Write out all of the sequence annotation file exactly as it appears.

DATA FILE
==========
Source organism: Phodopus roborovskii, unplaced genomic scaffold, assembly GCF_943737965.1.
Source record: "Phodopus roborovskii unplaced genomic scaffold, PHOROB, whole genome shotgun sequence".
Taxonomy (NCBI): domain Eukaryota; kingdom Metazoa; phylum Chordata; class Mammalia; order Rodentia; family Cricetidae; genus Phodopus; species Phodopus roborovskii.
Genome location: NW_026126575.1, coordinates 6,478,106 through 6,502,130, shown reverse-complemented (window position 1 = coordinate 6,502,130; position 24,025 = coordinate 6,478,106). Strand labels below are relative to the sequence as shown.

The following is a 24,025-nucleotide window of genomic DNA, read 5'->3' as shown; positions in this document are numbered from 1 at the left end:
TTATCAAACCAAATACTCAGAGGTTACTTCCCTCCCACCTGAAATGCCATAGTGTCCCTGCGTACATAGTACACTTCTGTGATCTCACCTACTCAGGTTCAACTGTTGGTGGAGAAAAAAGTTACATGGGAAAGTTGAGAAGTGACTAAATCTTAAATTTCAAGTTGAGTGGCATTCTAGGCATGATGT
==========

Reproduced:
Source organism: Phodopus roborovskii, unplaced genomic scaffold, assembly GCF_943737965.1.
Source record: "Phodopus roborovskii unplaced genomic scaffold, PHOROB, whole genome shotgun sequence".
Taxonomy (NCBI): domain Eukaryota; kingdom Metazoa; phylum Chordata; class Mammalia; order Rodentia; family Cricetidae; genus Phodopus; species Phodopus roborovskii.
Genome location: NW_026126575.1, coordinates 6,478,106 through 6,502,130, shown reverse-complemented (window position 1 = coordinate 6,502,130; position 24,025 = coordinate 6,478,106). Strand labels below are relative to the sequence as shown.

The following is a 24,025-nucleotide window of genomic DNA, read 5'->3' as shown; positions in this document are numbered from 1 at the left end:
TTATCAAACCAAATACTCAGAGGTTACTTCCCTCCCACCTGAAATGCCATAGTGTCCCTGCGTACATAGTACACTTCTGTGATCTCACCTACTCAGGTTCAACTGTTGGTGGAGAAAAAAGTTACATGGGAAAGTTGAGAAGTGACTAAATCTTAAATTTCAAGTTGAGTGGCATTCTAGGCATGATGT